Using the Bee Hive Oven in your Historic Home

By Lisa Hassler on January 29, 2013

I admit it, I’m cold.  With temperatures below freezing day after day, I’m dreaming of lighting a fire in our cozy early 19th c. cape.  Oh wait, I can’t. Because a previous owner took the chimney down below the roof line on one chimney and the furnace is vented through the other.  Sound familiar?  Opening and using our chimneys is on my “to do” list.  Until then, I have to live vicariously through those of you who actually have working fireplaces.

There is one feature in the kitchen fireplace that I particularly would like to see working…. the bee hive oven.  I have visited Old Sturbridge Village and the Nye Family Homestead on days when they are demonstrating hearth cooking.

Nye Family Homestead, E. Sandwich, MA
Autumn Gathering

I learned that everyday baking, say some rolls for dinner, could be cooked on the hearth using a tin kitchen.  You’ve probably seen “tin kitchens” used to roast meat in the open hearth.  Some were fitted with a rack to allow a pie, rolls or cookies to be baked at the hearth.  However, one day a week, the bake oven would be fired up to do the major baking for the week.

Illustration of a tin kitchen – this one fitted with a rotisserie 

The process involved building a fire in the oven (the upper chamber) which was vented by a flue to the chimney.    The fire would be fed until about an armload of seasoned wood was burned.  At the beginning, the metal oven door would be propped against the opening, allowing some air in.  When the wood burned to coals, the door would be closed to conserve the heat.  The process would take approximately 1 1/2 hours.  To test whether the oven was hot enough, a cook would put her hand in the oven and count.  If she could count to 20 without having to withdraw her hand, the oven was cool enough.  But if she could count to 30, it was not hot enough for bread.

Under the bake oven opening, there is another square opening.  This is the ash pit.  It is not vented with a flue and sometimes has a wood ceiling.  It is not meant to have a fire, or hot ash in it.   Once the oven is hot enough, the coals and ash are removed with a metal peel and put in a corner of the fireplace.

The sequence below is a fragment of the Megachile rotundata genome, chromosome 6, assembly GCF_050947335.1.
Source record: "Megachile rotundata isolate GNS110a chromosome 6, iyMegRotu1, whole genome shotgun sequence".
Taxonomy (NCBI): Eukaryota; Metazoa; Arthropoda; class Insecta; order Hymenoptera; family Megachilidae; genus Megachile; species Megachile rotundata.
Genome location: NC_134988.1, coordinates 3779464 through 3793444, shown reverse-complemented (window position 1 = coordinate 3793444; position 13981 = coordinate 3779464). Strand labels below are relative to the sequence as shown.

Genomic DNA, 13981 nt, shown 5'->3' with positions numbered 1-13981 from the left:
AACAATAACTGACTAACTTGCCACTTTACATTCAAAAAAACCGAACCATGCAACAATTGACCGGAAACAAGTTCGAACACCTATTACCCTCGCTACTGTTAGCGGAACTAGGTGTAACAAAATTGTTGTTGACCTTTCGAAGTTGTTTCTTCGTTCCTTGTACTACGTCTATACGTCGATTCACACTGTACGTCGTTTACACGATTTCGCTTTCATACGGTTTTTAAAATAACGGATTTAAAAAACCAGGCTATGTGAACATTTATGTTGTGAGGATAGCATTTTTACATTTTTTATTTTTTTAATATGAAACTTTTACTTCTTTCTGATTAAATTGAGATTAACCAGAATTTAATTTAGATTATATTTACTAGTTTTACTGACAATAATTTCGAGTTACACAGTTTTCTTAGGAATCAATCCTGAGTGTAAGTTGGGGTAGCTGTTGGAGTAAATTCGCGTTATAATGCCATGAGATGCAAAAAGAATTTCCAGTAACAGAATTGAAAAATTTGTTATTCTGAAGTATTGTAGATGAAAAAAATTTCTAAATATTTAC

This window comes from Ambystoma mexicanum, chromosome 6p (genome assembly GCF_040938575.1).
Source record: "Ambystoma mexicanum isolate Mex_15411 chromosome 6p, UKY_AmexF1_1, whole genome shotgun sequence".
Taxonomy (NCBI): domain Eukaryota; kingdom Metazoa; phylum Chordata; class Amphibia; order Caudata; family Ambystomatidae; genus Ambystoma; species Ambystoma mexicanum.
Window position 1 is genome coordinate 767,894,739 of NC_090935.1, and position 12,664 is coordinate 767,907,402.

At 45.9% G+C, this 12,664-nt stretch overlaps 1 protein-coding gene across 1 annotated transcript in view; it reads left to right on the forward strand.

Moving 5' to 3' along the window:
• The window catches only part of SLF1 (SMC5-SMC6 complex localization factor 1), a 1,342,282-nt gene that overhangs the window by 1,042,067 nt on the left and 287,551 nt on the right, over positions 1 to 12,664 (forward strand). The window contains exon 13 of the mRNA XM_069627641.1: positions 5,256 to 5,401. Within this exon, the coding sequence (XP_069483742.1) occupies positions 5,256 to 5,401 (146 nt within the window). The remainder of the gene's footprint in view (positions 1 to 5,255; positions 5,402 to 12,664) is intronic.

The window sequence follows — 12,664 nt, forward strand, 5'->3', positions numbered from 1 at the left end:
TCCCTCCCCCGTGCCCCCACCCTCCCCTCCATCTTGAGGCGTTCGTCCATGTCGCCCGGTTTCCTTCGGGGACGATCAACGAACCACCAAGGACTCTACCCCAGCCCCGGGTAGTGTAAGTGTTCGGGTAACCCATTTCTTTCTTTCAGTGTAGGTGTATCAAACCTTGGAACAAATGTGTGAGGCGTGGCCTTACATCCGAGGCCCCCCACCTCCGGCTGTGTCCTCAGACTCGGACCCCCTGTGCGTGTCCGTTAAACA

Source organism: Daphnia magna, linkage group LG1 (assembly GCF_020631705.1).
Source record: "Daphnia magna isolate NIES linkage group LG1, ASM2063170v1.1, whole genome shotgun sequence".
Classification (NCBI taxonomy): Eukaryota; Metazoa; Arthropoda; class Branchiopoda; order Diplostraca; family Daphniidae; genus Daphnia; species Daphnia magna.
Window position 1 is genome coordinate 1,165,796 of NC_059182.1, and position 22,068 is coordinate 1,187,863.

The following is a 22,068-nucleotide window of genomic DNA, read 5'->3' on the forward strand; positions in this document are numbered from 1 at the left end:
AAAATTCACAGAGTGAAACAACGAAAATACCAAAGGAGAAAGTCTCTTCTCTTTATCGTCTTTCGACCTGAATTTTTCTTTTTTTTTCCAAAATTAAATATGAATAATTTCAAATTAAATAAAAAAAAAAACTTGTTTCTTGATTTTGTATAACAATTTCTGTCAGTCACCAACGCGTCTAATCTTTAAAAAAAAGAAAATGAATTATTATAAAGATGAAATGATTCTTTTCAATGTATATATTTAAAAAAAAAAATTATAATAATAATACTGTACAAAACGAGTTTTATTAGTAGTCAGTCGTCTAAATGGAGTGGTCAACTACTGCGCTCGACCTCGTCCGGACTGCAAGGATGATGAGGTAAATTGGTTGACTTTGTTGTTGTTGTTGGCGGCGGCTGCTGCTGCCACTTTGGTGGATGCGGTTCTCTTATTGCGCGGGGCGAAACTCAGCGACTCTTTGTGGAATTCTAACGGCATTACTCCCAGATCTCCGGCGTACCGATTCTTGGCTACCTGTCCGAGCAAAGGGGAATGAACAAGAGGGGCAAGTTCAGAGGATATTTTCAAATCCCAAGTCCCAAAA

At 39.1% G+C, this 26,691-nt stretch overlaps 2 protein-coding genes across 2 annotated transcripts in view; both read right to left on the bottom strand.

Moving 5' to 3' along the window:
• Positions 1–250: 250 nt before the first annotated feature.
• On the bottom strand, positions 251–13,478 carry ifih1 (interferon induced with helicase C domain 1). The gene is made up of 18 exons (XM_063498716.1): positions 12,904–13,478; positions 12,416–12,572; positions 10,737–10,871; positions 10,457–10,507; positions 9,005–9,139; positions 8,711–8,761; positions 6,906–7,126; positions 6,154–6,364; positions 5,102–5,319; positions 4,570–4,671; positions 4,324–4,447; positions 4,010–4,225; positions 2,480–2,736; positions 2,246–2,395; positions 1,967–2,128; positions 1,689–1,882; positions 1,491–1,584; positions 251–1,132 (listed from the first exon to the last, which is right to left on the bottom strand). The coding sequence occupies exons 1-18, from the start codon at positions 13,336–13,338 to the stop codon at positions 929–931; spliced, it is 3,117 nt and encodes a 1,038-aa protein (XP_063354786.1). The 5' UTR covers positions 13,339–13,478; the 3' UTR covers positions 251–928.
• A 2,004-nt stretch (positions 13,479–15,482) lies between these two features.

The oven floor is cleaned with a water soaked broom.

When the oven is at the proper temperature, the items that need to be cooked at a higher temperature, like breads and rolls are put in first.  They are followed by pies and cookies and finally baked beans.

Have you used your bake oven?  Please share your triumphs (and defeats!)

I’ve always wanted to take classes in hearth cooking.

There are some upcoming classes offered at Old Sturbridge Village:

Families Cook, $85 – school vacation week, Feb 20, 2013
Dinner in a Country Village, $85 Booking for 2014

and at the Caleb Nickerson House in Chatham, MA
Hands on Beehive Oven Baking, Feb 3rd, 2013 Noon to 3PM
Open Hearth Cooking Class, March 10th, 9 AM to 4 PM

For more info on hearth cooking and baking:

The Forgotton Art of Building and Using a Brick Bake Oven, How to date, renovate or use an existing brick oven, or to construct a new one“.  Richard M. Bacon, Alan C. Hood & Company, Inc. Chambersburg, PA Copyright 1977

The Open-Hearth Cookbook, Recapturing the Flavor of Early America“, Suzanne Goldenson with Doris Simpson, Alan C. Hood & Company, Inc. Chambersburg, PA Copyright 2006

“Old Sturbridge Village Cookbook, Authentic Early American Recipes for the Modern Kitchen, Edited by Debra Friedman and Jack Larkin, Three Forks, Guilford, Connecticut, Helena, Montana, Copyright 2009

Our Own Snug Fireside, Images of the New England Home 1760-1860“, Jane C. Nylander, Yale University Press, New Haven and London, Copyright 1994